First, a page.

In my review of this author's recent book, One Summer's Night, I noted that I liked her fanciful novels, written as Mary Alice Kruesi, better than her straightforward women's fiction, written as Mary Alice Monroe. I may have to revise that opinion. The Four Seasons is an insightful, compelling portrayal of the joys and anguish of sisterhood, with just enough romance thrown in to appease readers who need that happily-ever-after.
Once, there were four Season sisters: Jilly, creative and headstrong; Birdie, achievement-oriented and bossy; Rose, shy and nurturing, and Merry, the baby. They spent their childhood playing make-believe games together in their large house in suburban Chicago. But just when Jilly reached adolescence and started to lose interest in childhood games, a devastating accident left Merry physically and mentally compromised, and sent the other sisters off on diverse paths. Jilly became more rebellious, Birdie more ambitious and Rose even more withdrawn.
The novel takes place approximately twenty-five years after this life-changing tragedy, when the sisters are reunited for Merry's funeral. The girls have maintained a polite distance during their adult lives, their former closeness long forgotten. But a final request from Merry is the catalyst for dramatic changes. Suddenly the sisters, along with Birdie's teenaged daughter Hannah, are off on a quest to find a missing family member who is a stranger to them all. Finding her will probably be painful, and might even cause more of a rift between the sisters. But they are determined to fulfill Merry's last wish, and to put an end to the silence that has haunted them for so many years.
Mary Alice Monroe dedicates The Four Seasons to her four sisters, and it's easy to tell that she writes about the sisterly bond from personal experience. She captures the myriad of emotions that define this unique relationship, including affection, anger and humor - all of which often emerge simultaneously. Each sister has been stuck in a defining but limiting role since Merry's accident, but now, forced together after years of barely keeping in touch, they rediscover the strength of their bond and the energy it provides.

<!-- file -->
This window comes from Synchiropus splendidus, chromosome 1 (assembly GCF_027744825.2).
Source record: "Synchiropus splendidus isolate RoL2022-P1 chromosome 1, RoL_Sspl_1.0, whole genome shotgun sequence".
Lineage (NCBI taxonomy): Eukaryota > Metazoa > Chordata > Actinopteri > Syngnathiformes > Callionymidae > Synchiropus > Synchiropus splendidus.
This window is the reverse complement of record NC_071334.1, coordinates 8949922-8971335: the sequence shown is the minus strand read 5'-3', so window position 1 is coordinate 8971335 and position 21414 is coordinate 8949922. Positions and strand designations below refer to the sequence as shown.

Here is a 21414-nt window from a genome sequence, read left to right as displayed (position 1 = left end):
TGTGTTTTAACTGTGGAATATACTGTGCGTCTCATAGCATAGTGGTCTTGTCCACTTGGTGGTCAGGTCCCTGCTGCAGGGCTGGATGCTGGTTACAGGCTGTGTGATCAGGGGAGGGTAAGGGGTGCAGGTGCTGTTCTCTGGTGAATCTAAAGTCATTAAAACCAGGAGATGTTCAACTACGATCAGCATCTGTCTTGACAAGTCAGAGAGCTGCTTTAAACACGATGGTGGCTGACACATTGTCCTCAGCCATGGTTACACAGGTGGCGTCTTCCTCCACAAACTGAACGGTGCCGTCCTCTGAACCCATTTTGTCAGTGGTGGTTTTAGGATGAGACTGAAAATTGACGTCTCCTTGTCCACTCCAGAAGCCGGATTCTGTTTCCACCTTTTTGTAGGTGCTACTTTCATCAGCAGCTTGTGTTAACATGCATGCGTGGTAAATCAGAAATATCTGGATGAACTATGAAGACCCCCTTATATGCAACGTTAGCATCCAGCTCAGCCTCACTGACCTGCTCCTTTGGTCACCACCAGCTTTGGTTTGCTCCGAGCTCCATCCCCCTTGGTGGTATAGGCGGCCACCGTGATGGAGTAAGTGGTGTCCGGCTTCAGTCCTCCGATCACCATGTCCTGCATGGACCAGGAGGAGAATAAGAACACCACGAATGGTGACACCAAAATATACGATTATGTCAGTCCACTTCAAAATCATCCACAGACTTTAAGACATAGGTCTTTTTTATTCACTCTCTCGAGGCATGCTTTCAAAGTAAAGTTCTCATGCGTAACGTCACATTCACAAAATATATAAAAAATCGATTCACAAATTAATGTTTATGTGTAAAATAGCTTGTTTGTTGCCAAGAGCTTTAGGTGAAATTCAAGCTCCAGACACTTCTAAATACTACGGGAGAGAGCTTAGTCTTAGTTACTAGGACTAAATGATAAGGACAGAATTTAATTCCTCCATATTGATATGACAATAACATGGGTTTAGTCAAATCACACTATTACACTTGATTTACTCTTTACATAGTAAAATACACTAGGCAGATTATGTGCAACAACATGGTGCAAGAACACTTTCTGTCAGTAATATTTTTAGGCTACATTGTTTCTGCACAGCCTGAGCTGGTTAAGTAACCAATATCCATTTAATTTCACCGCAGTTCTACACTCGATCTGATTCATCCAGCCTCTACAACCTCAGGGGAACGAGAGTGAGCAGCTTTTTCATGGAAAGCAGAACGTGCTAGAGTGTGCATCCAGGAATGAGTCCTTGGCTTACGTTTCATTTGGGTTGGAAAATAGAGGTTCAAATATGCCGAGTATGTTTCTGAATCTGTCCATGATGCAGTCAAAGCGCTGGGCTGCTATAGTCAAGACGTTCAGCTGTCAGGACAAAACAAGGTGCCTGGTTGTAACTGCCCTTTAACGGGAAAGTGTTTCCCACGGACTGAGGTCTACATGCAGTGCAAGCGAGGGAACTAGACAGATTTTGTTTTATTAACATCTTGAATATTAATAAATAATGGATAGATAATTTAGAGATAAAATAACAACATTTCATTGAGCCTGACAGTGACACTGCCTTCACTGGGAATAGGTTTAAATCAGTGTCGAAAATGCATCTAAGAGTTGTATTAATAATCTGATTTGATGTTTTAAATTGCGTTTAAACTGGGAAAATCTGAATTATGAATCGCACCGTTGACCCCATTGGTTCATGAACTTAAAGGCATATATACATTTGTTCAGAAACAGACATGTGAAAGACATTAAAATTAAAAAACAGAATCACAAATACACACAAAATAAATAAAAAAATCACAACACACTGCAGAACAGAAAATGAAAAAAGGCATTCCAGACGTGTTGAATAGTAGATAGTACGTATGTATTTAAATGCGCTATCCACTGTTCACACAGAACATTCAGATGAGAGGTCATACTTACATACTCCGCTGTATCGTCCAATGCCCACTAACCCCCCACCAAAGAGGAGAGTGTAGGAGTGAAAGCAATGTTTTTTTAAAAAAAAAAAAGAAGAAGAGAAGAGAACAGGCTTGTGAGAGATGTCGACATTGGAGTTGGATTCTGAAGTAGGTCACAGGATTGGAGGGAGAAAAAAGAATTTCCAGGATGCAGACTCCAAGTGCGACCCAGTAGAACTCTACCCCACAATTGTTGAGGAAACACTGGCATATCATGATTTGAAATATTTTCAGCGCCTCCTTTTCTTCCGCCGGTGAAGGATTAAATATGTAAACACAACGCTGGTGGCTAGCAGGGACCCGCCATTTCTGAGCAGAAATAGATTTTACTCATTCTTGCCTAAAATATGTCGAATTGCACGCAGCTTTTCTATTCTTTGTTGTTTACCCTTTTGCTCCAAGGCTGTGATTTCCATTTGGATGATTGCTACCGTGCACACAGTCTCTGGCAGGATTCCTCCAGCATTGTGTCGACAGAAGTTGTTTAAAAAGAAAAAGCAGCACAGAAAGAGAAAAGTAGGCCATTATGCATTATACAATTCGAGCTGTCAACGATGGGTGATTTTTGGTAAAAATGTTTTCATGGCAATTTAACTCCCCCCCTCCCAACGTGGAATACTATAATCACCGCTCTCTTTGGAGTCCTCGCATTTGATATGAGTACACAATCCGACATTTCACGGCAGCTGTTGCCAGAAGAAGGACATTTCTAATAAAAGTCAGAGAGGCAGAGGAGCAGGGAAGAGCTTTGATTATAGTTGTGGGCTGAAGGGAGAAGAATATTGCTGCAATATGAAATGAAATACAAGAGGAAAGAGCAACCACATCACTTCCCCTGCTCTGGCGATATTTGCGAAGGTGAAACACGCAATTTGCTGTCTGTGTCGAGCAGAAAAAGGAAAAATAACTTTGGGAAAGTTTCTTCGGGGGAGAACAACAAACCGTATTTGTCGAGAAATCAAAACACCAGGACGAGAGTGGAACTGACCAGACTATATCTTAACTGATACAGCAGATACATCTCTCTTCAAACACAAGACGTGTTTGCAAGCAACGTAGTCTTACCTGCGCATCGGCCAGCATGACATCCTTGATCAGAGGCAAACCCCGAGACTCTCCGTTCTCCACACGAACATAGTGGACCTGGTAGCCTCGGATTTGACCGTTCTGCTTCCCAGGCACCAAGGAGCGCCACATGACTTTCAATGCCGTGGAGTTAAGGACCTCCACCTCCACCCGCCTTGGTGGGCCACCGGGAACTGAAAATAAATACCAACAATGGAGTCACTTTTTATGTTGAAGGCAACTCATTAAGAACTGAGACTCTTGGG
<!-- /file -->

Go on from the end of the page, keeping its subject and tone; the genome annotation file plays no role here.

As they re-establish their closeness, they take steps to change the patterns that have held them back. Jilly, who carries the heaviest baggage, finally eliminates the guilt and blame that led to a self-destructive path and three failed marriages. Birdie, outwardly successful with a husband, daughter and a medical career, realizes that she is a control freak who needs to loosen up or risk losing everything. Rose, a virtual recluse, finds a backbone and takes a chance on love with a virtual stranger.
As rewarding as the adult Seasons prove to be, my favorite parts of the book were the sisters' reminiscences about the wonderful fantasy play world they inhabited as children, when their house's attic was "The Upper Kingdom," the basement was "The Lower Kingdom," and the girls were all royalty of one kind or another. The flashback scenes were so sharp that they must be based, at least in part, on Monroe's own childhood.
I was disappointed by Mary Alice Monroe's most recent women's fiction, The Book Club, but The Four Seasons is much stronger, with more resonant dynamics among the main characters and a tighter plot. The highest compliment I can pay the novel is that it made me wish I had more than one sister.